In addition, in 1985 and 1986, defendants produced the women's scarves employing Goodheart's trademark as a design. And at about the same time, they also produced the pillows containing the identical design. Finally, it is noteworthy that, approximately two weeks after this suit was filed, defendants destroyed the [Enterprises] business cards and sample tags. Benjamin Goodman contended that the cards were destroyed not to avoid liability but rather because he "didn't like the way they were printed." Hearing Transcript ("HT") at 46. In light of the Goodmans' familiarity with the trademark, however, as well as the onset of the litigation, this explanation seems implausible. Indeed, Benjamin Goodman admitted at the hearing that he "wanted to avoid this case." HT at 47. In sum, these facts lead us to the conclusion that the defendants did not happen upon their mark serendipitously or by happenstance. Rather, they intentionally imitated Goodheart's mark so as to capitalize on the latter's reputation.
The Order concluded as follows:
Goodheart has undeniably established a likelihood of confusion under Polaroid [Corp. v. Polaroid Electronics Corp., 287 F.2d 492 (2d Cir.), cert. denied, 368 U.S. 820, 82 S.Ct. 36, 7 L.Ed.2d 25 (1961)]. It has thereby demonstrated its likelihood of success on the merits of its trademark infringement claim, as well as the risk of irreparable harm if defendants' activities are allowed to continue unchecked. American Cyanamid Company v. Campagna Per le Farmacie in Italia S.p.A. and Cosprophar, Inc., 847 271*271 F.2d 53 (2d Cir.1988). Accordingly, Goodheart's motion for a preliminary injunction is granted. Because at present no further activity is contemplated by the parties, this action shall be placed in suspense pending a request by either party that it be restored to active status.
It Is So Ordered.
Shortly thereafter, the Goodmans tendered an offer of judgment to Goodheart pursuant to Fed.R.Civ.P. 68. The offer read:
Pursuant to Rule 68, Fed.R.Civ.P., defendants by their undersigned counsel hereby offer to allow judgment to be taken against them in the amount of One Thousand Dollars ($1,000.00) exclusive of costs and attorneys fees, if any, awarded by the Court and to provide for a permanent injunction in accordance with the Court's Memorandum Opinion and Order, filed on the 10th day of August, 1988.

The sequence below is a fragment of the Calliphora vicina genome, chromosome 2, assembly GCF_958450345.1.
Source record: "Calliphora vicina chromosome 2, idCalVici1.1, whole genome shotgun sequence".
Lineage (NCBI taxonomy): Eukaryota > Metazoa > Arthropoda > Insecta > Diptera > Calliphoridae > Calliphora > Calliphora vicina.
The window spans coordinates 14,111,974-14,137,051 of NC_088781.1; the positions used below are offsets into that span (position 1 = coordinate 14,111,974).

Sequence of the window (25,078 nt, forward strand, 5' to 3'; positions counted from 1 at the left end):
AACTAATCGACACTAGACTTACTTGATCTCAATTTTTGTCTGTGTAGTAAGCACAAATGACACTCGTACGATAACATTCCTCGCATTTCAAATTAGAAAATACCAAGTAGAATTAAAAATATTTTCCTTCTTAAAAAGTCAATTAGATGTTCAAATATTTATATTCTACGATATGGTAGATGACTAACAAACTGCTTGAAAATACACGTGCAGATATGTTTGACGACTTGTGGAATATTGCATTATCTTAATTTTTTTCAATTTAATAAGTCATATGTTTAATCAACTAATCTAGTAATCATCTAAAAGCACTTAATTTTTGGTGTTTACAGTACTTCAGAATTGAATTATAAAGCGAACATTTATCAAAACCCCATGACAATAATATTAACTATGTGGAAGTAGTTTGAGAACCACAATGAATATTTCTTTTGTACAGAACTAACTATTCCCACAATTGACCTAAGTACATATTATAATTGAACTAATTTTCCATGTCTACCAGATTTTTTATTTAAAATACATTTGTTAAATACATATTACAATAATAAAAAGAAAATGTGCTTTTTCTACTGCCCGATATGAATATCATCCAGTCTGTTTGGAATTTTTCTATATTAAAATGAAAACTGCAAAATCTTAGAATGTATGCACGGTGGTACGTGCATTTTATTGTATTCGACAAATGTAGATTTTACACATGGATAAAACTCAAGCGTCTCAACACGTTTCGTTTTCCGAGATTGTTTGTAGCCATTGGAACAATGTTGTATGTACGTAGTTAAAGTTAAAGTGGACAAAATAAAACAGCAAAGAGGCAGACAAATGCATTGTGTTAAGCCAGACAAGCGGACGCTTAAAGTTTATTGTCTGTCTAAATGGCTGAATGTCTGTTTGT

Goodheart accepted in a notice essentially repeating the language of the offer.
On November 4, 1988, the district court entered a judgment memorializing the terms of the agreement. The judgment read:
This action having been commenced by ... [Goodheart] on May 29, 1987 against defendants ..., and the defendants having appeared, and plaintiff's application for a temporary restraining order having been granted on June 11, 1987, and this action having come on for a preliminary hearing on June 26, 1987, and plaintiff's application for a preliminary injunction having been granted pursuant to [the Order], and defendants having offered in writing, pursuant to Rule 68 of the Federal Rules of Civil Procedure, to allow Goodheart to take judgment against them for one thousand dollars ($1,000.00) exclusive of costs and attorneys' fees, if any, which the Court may award and for a permanent injunction in accordance with the Court's Memorandum Opinion and Order filed on August 10, 1988, and plaintiff, within ten days thereafter, having duly accepted the offer in writing,